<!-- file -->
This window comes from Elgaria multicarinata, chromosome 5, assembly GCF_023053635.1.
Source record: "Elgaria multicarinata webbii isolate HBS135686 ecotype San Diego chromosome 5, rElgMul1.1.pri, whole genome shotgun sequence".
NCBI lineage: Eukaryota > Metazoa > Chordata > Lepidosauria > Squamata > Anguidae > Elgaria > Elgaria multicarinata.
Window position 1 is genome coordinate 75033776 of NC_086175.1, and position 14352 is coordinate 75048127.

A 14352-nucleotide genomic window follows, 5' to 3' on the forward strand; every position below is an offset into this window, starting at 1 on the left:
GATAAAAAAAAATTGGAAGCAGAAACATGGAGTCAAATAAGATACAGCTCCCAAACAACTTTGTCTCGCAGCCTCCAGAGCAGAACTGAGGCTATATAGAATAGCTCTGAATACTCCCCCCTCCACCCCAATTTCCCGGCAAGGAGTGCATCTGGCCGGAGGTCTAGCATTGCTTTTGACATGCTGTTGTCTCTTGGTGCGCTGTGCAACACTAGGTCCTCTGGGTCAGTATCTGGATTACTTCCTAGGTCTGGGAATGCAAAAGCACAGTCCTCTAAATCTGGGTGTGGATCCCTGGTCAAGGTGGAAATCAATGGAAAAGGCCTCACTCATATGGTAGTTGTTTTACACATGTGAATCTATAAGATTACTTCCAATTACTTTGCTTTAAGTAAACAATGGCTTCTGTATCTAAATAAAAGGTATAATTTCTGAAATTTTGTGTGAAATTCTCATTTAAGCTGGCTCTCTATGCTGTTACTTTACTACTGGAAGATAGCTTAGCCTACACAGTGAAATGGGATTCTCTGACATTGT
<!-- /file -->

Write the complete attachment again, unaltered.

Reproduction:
This window comes from Elgaria multicarinata, chromosome 5, assembly GCF_023053635.1.
Source record: "Elgaria multicarinata webbii isolate HBS135686 ecotype San Diego chromosome 5, rElgMul1.1.pri, whole genome shotgun sequence".
NCBI lineage: Eukaryota > Metazoa > Chordata > Lepidosauria > Squamata > Anguidae > Elgaria > Elgaria multicarinata.
Window position 1 is genome coordinate 75033776 of NC_086175.1, and position 14352 is coordinate 75048127.

A 14352-nucleotide genomic window follows, 5' to 3' on the forward strand; every position below is an offset into this window, starting at 1 on the left:
GATAAAAAAAAATTGGAAGCAGAAACATGGAGTCAAATAAGATACAGCTCCCAAACAACTTTGTCTCGCAGCCTCCAGAGCAGAACTGAGGCTATATAGAATAGCTCTGAATACTCCCCCCTCCACCCCAATTTCCCGGCAAGGAGTGCATCTGGCCGGAGGTCTAGCATTGCTTTTGACATGCTGTTGTCTCTTGGTGCGCTGTGCAACACTAGGTCCTCTGGGTCAGTATCTGGATTACTTCCTAGGTCTGGGAATGCAAAAGCACAGTCCTCTAAATCTGGGTGTGGATCCCTGGTCAAGGTGGAAATCAATGGAAAAGGCCTCACTCATATGGTAGTTGTTTTACACATGTGAATCTATAAGATTACTTCCAATTACTTTGCTTTAAGTAAACAATGGCTTCTGTATCTAAATAAAAGGTATAATTTCTGAAATTTTGTGTGAAATTCTCATTTAAGCTGGCTCTCTATGCTGTTACTTTACTACTGGAAGATAGCTTAGCCTACACAGTGAAATGGGATTCTCTGACATTGT